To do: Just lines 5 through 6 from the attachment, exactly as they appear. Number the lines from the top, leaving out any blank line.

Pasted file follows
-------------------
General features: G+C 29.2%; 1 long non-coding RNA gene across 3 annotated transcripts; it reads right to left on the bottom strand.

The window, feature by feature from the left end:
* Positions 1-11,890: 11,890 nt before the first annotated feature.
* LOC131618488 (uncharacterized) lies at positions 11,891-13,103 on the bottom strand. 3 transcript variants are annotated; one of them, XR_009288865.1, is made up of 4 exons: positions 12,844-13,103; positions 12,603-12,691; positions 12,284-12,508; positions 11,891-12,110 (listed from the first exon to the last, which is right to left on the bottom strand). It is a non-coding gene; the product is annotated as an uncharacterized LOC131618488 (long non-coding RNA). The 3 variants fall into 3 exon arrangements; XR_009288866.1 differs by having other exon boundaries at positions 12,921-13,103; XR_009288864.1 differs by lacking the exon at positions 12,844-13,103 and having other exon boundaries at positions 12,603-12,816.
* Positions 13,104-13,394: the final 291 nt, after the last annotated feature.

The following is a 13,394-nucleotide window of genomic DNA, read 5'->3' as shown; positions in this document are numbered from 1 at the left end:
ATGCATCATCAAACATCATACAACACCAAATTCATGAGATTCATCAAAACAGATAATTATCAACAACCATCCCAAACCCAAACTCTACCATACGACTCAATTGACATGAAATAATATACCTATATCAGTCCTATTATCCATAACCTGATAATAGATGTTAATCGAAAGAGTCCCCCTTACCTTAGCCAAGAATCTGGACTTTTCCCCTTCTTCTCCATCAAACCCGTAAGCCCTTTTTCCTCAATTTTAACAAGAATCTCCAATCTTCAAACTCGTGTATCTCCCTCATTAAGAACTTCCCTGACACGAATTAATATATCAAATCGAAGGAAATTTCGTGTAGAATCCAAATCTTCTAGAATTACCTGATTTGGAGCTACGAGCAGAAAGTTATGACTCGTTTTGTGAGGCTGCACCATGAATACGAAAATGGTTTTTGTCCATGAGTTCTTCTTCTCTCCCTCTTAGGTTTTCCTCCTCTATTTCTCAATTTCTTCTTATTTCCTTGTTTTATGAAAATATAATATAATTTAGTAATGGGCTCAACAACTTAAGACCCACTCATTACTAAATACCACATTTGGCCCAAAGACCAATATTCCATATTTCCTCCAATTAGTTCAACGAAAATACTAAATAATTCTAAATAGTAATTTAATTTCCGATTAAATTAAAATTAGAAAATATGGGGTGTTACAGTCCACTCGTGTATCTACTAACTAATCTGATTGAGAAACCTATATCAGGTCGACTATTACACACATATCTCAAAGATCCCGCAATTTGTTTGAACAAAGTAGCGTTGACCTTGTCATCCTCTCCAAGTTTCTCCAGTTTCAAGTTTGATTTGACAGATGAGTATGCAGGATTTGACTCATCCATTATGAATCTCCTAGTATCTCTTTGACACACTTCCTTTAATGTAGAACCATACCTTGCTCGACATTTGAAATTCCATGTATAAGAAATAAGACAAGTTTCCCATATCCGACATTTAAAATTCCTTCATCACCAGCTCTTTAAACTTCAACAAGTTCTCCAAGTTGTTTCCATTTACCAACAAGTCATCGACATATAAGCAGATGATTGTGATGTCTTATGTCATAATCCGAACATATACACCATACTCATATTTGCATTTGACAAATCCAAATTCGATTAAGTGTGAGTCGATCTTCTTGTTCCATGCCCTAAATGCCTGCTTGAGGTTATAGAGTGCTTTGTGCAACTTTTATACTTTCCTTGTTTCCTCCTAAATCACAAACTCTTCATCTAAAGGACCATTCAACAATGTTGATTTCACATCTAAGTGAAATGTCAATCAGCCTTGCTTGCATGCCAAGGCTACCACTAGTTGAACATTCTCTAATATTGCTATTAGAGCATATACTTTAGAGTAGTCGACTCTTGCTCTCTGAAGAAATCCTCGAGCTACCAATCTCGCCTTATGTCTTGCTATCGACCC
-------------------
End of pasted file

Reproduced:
* Positions 13,104-13,394: the final 291 nt, after the last annotated feature.

The following is a 13,394-nucleotide window of genomic DNA, read 5'->3' as shown; positions in this document are numbered from 1 at the left end: